What’s more, men with severe cases of ED had vitamin D levels that were about 24 per cent lower than those of men with mild forms of the condition.
Insufficient levels of D may spur the production of free radicals called superoxide ions, according to study author Dr Alessandra Barassi and her research team.
These free radicals deplete your nitric oxide, a molecule that helps your blood vessels function properly.
The result: It makes it hard to, well, get hard.
“Nitric oxide causes the blood vessels to relax, which increases the blood flow and causes an erection under normal circumstances,” says Dr Larry Lipshultz, a Men’s Health urology advisor. Without the necessary amounts of nitric acid, though, your blood vessels may not relax enough to allow for an erection.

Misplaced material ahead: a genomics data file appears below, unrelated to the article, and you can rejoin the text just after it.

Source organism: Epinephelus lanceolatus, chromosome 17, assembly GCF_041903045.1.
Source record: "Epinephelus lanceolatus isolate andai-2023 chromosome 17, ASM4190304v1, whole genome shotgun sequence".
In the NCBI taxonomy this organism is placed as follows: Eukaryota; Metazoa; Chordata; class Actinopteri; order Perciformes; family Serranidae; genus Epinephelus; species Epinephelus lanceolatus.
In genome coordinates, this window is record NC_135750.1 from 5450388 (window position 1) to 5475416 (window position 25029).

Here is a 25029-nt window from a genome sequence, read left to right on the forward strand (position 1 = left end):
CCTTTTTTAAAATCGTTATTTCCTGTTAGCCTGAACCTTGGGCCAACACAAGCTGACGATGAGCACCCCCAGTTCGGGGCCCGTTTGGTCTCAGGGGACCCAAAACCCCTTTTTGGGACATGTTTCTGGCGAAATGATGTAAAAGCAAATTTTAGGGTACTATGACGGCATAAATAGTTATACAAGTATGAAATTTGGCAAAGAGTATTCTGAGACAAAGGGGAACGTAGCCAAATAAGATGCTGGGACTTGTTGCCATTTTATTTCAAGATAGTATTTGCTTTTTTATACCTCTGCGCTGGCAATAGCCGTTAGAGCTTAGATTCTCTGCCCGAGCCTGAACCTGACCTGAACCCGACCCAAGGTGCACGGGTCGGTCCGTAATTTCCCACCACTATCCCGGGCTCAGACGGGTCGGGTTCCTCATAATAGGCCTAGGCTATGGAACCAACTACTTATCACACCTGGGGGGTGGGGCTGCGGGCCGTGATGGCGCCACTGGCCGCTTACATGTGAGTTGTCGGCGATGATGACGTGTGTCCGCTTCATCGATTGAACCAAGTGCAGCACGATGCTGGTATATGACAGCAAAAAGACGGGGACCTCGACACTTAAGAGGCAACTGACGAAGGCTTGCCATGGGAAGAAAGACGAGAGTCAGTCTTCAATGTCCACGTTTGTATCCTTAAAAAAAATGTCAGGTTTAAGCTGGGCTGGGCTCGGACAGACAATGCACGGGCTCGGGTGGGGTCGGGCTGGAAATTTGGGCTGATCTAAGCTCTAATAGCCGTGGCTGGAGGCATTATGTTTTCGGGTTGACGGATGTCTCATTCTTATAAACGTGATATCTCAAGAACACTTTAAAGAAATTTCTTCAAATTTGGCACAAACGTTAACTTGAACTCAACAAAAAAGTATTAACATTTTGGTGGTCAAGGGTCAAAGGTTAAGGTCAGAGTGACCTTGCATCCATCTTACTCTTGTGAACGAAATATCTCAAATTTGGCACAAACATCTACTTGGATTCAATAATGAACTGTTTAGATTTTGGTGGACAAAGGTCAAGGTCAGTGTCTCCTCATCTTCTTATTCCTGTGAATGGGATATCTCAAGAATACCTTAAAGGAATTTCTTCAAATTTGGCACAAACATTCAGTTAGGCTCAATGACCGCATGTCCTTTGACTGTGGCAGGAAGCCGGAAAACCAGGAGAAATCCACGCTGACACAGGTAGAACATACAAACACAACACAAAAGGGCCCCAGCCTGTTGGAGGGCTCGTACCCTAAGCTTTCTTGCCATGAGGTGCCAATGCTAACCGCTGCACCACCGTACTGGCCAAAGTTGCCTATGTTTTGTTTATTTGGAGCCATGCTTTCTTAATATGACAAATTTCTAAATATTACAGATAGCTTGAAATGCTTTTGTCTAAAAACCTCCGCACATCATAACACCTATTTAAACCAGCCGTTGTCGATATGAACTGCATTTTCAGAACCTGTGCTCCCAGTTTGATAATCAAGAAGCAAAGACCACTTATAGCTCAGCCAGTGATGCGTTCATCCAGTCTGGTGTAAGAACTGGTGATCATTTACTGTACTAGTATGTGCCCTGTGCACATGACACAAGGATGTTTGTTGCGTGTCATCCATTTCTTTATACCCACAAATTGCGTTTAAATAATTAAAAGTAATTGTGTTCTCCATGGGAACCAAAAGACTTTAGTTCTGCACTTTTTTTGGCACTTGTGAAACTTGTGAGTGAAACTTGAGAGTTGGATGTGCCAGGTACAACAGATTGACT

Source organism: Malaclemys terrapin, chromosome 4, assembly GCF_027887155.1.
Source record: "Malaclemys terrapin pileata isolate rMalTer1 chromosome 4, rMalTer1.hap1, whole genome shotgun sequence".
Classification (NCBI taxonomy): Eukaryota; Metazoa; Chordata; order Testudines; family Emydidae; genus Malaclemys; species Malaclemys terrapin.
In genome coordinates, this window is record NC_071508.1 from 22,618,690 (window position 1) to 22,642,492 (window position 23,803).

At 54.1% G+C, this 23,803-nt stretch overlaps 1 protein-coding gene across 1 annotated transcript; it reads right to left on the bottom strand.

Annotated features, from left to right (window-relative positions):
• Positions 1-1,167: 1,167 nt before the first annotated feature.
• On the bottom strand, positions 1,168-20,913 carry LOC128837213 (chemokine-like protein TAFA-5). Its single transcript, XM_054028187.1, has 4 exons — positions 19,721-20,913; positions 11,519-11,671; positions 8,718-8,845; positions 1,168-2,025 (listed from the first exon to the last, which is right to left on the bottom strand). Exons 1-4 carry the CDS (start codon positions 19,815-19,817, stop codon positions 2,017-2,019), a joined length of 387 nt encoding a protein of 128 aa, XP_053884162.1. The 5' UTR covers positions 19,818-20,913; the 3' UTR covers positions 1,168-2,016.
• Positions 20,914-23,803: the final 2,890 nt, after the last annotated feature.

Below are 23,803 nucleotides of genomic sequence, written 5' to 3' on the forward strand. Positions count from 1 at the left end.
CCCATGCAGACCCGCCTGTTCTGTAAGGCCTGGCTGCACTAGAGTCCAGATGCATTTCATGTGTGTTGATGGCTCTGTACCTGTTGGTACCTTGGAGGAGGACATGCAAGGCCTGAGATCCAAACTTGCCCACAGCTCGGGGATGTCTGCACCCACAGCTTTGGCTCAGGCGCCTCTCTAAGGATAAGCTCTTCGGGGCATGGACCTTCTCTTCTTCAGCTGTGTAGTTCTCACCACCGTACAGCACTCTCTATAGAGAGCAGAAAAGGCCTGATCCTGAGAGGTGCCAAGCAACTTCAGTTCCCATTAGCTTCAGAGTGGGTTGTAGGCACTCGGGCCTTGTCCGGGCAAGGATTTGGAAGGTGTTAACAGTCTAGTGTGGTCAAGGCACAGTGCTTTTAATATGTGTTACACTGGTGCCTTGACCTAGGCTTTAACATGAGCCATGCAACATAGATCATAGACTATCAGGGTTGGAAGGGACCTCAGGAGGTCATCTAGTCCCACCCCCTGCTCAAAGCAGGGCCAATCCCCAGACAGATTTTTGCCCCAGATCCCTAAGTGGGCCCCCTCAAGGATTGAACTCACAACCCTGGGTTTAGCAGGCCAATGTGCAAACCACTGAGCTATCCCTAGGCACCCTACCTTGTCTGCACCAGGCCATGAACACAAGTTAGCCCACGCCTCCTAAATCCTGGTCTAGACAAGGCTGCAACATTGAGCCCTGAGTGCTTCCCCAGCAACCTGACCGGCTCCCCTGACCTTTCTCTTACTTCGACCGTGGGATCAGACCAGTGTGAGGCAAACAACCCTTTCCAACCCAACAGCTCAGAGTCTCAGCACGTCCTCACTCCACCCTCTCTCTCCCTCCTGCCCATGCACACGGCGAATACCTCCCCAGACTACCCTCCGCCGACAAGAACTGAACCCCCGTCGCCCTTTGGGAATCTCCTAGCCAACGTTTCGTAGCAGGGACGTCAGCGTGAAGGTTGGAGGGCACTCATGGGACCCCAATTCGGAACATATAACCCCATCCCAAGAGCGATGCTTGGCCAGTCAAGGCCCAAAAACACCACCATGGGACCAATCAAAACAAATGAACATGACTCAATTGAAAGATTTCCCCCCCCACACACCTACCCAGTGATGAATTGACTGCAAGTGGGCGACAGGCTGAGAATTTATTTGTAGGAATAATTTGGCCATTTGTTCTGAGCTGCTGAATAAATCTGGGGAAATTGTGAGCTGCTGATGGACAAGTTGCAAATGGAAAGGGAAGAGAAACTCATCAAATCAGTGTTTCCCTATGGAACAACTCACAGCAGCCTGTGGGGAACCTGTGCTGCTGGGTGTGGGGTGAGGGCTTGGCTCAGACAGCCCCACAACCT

So go and have a lay down and enjoy the sunshine (making sure you apply sunscreen). Your erection will thank you for it.
A version of this article was first published on MensHealth.com
If you suffer from ED, ask your doctor to check your vitamin D levels. For ED patients with low levels, the study recommends taking supplements to get back to the optimal level of 30 ng/mL or above.
Related: 10 Simple Ways to Protect Your Erection Right Now
As for men with normal erectile functioning, Dr. Barassi says she’s currently studying whether vitamin D supplementation may act as a preventive measure to delay ED.